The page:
Case Study #12 Essay

Submitted By leahjakson11
Words: 2106
Pages: 9

Doug Hoyes chartered accountant and a licensed trustee in bankruptcy

Doug is an expert on bankruptcy
I have a number of thoughts on why the percentage of seniors filing bankruptcy is increasing.
First, as every resident of Canada is aware, we are in a recession. A recession hurts everyone. It’s possible that in the current economic downturn more seniors have lost their jobs, or had their incomes reduced, leading to serious financial problems.

Second, a growing number of Canadians in their 40′s, 50′s and 60′s are carrying mortgages and other debts into retirement. Twenty or thirty years ago Canadians typically retired with little or no debt; they paid off their mortgage before they retired.

Third, many seniors assumed that their house or other real estate would be their “retirement fund.” Unfortunately with the weak real estate market over the last two years house prices in many areas of Canada have declined, so seniors cannot sell their house for as much as they had hoped.

Debt Can Be A Problem For The Baby Boomers Retirement Plans
Written by Jim Yih Jim writes for a blog
B.Comm, Finance
1987 – 1991

Here are some of my tips on how boomers can deal with the debt epidemic:
1. Stop overspending
. Increase your income
3. Get support.
. Focus on you before your kids.
5. Take one step at a time.

In the end, remember, debt makes others rich, not you. Debt is big business and the financial institutions figured this out. When you overspend, there is a consequence to that overspending and someone else is going to profit from your indulgence.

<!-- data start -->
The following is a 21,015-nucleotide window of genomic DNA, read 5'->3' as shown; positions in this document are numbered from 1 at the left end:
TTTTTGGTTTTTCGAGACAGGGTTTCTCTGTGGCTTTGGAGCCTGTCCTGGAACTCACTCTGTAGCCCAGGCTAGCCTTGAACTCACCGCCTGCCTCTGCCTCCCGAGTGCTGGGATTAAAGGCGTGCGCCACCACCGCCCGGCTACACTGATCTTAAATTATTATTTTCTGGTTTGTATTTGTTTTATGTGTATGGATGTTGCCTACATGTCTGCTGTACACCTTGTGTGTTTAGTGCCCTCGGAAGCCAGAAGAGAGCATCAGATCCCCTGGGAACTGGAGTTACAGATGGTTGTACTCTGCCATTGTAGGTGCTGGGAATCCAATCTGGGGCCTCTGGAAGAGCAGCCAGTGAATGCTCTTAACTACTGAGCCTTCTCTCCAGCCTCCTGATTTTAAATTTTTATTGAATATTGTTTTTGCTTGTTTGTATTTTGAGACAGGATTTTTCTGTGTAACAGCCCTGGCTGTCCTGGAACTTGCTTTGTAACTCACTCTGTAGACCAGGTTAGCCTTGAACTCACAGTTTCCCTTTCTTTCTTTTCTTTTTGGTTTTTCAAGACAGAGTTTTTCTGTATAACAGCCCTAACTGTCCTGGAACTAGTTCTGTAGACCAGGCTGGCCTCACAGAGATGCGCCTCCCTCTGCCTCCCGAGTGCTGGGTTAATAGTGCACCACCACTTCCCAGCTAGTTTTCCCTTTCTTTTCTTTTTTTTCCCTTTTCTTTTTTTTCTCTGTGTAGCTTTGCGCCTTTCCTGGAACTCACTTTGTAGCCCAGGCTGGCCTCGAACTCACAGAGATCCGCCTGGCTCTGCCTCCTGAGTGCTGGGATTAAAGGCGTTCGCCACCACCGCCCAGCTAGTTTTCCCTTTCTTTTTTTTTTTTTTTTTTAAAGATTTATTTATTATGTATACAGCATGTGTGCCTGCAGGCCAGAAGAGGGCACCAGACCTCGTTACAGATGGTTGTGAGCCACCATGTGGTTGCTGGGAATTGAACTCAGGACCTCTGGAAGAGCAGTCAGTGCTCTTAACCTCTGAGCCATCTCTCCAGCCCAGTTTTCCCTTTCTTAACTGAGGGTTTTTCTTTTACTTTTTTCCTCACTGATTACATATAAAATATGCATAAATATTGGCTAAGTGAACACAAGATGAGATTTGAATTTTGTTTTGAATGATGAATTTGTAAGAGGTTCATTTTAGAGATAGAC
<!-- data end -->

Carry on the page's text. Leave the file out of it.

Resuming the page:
Press Releases
BMO Retirement Institute: Canadians Should Make it a Priority to Retire Debt Free said Tina Di Vito, Head, BMO Retirement Institute. "Many retirees have fixed incomes and could find it very difficult to meet their mortgage obligations, especially in the event of sudden increases in interest rates or unexpected expenses."
Household debt 'serious issue' for Canadians; Over a trillion dollars owed on mortgages, report says falseCovert, Kim. The Province [Vancouver, B.C] 30 Dec 2011: A.38.
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Canadians owed more than a trillion dollars on their mortgages as of March of 2011, according to a report released Thurs-day by the Canadian Mort-gage and Housing Corp

CMHC figures show that mortgages made up about 68 per cent of total house-hold debt in 2010 - up from 63 per cent in 1971 but down from the peak of 75 per cent in 1993. Consumer credit, which makes up the other 32 per cent, has been growing faster than mortgage debt over the past two decades.

C o n c e r n s e x p re s s e d about household indebtedness have been largely driven by the total household debt-to-disposable income ratio," the report says, noting that the ratio hit a record high of 1.506 in the second quarter of 2011.

According to CMHC
Canadians' debt levels have been growing fairly steadily since the 1960s, the report notes, but adds that a number of more recent factors have allowed debt to grow to its current record level, including low interest rates, rising household incomes and financial product innovations, which have allowed Canadians to make lower payments on higher debt loads.

Rising household debt a threat to consumerism falseCovert, Kim. The Ottawa Citizen [Ottawa, Ont] 15 June 2011: A.1.
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